I suggest you ...

Logos on Linux

"We will not be developing a desktop/offline application for Linux.
https://app.logos.com continues to improve and will be our solution for any platform that supports a web browser."

Which is ONLY available by paid subscription, and ONLY available while online. This is not opening up your library (which must be purchased) to the largest audience possible.

Please consider one of these two better options that could be used in a future version of LOGOS:

1. AVOID frameworks that are NOT multi-platform (ie: using Internet Explorer components [report display engine]). Instead, use available multi-platform options like Firefox or Chromium.

2. A two pronged system vaguely reminiscent of RedHat's setup. You would have your in-house proprietary library and extended features (all purchasable items like you have already), and then they would plug into an open sourced GUI that had only basic features (like your Core Engine only has basic features). You could maintain executive control over the project, but by making the core/GUI available to the vast range of multi-platform programmers you would in essence be gaining thousands of hours of free labor. The difference here though, is that everyone benefits.

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Keith Parker shared this idea  ·   ·  Flag idea as inappropriate…  ·  Admin →

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  • T. H. Wright commented  ·   ·  Flag as inappropriate

    I would like to add my support to this. After BibleWorks died, I switched to Logos with their BibleWorks crossover package; while the web app "continues to improve", the most difficult issue is that I cannot use it offline. While this does provide support for every platform that supports a web browser, I will not be able to ever accomplish native offline support. If I was able to download my purchases I could at least open them up in an another reader, but given the encrypted/binary format of Logos resources, this is not an option.

    The closest I can do to accomplish this is run a Windows virtual machine and have Logos installed through this. BibleWorks at least offered Linux compatibility through Wine, but not Logos. Wine is a terrible solution, but at least I wouldn't have to run a full-blown virtual machine to accomplish Logos on Linux. This situation is altogether less than ideal as it requires a high-powered machine which can run the VM as well as Logos itself; I'm looking at upgrading my RAM solely so I can have a better experience, but I would ideally have to also invest in having better graphics support, which is a hassle to think about (e.g. GPU Passthru). Besides TurboTax, the one pain point I have with software is now offline Logos being attached to Windows. I also do not find being able to run Android apps on Linux as a viable alternative; the mobile apps lack basic parity with the desktop app, and even the mobile app. Furthermore, I also take issue with companies like Microsoft and Apple providing support to governments as they do. I fully believe in submission to the government as per Romans 13, but that does not mean I need support companies which do not support people first.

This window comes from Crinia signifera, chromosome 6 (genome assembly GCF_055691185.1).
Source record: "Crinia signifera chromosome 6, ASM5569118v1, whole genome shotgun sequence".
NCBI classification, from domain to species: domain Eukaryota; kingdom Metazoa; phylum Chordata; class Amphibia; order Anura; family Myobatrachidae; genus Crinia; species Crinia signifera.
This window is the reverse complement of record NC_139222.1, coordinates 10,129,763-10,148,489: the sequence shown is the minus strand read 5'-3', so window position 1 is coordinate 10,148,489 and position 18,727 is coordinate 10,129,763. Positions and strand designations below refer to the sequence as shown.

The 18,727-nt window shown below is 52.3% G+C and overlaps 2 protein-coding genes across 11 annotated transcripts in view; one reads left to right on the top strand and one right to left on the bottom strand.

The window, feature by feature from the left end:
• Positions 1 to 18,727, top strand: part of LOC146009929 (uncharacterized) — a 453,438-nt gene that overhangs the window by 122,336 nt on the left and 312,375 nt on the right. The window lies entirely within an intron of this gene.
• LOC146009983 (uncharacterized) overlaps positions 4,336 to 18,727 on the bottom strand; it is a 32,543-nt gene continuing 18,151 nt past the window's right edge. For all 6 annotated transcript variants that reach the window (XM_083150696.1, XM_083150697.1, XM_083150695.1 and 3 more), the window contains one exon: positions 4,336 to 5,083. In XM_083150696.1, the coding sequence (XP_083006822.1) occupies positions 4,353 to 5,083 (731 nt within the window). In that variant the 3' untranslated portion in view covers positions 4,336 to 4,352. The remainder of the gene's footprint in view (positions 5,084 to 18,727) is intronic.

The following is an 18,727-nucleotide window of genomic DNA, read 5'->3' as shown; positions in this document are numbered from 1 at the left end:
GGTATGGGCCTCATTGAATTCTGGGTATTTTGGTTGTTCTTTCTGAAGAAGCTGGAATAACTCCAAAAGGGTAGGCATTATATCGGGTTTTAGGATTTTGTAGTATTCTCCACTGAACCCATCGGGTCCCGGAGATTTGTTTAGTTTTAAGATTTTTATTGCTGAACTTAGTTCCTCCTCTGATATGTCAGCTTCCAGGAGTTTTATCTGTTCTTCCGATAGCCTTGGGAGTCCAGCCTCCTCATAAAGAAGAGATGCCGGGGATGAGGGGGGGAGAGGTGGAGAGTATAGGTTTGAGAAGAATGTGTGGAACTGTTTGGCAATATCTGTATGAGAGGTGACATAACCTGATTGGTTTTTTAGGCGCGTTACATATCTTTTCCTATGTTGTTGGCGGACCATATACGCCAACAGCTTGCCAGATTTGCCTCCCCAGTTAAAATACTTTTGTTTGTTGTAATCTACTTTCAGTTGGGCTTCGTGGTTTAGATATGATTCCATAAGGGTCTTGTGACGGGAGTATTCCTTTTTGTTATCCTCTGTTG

A future update to Logos (e.g. Logos 9) which enables offline support for other platforms would be lovely and worth an update in and of itself.

    Practically speaking, should I ever find myself in a missionary context where the internet is more tightly monitored, I would not be comfortable accessing my files through a web browser. That and most likely, Logos would be blacklisted anyways, thus further defeating any ability to use it overseas in such contexts.

    I ask that Logos reconsider its position and provide an offline solution for those who do not wish to be under the thumb of large tech companies with anti-Christian agendas.

  • Keith Parker commented  ·   ·  Flag as inappropriate

    @aaron cirilo:
    I agree this is frustraiting. Have you heard of (or tried) a program called "E-Sword"? It is a bible study program that has many options and has a decent sized library available. While proprietery, the program is free. Also, there are many free library additions as well as those that can be purchased. It wisely allows you to specify a location for your library files, which allows you to use a service such as Dropbox to always have it available.

    It is built for Windows and Mac, but it works very well via Wine in Linux.

    E-Sword
    http://www.e-sword.net

  • aaron cirilo commented  ·   ·  Flag as inappropriate

    an extremely frustrating situation. The web app is sluggish. There are many good languages to build a self contained Logos app for linux. I know the linux desktop marketshare is small and diverse yet if it was thoughtfully designed it could be done in a VM appliance type model. Build it for VirtualBox or such. .. in the meanwhile..i'll let my Logos Now expire..as i search for another Bible program.

  • Anonymous commented  ·   ·  Flag as inappropriate

    If profit is the number 1 priority (morally bankrupt though that is), surely producing a linux GUI will be profitable, even if not as profitable as the other platforms. Who knows, maybe more profitable if the aforementioned '2 pronged' attackis implemented; that is, let the established open source linux community of developers do the GUI for you.

  • Keith Parker commented  ·   ·  Flag as inappropriate

    Here is a third option:

    3. Leave what you have as-is, EXCEPT: create API hooks that would allow an open source implementation of the GUI to function from various platforms.

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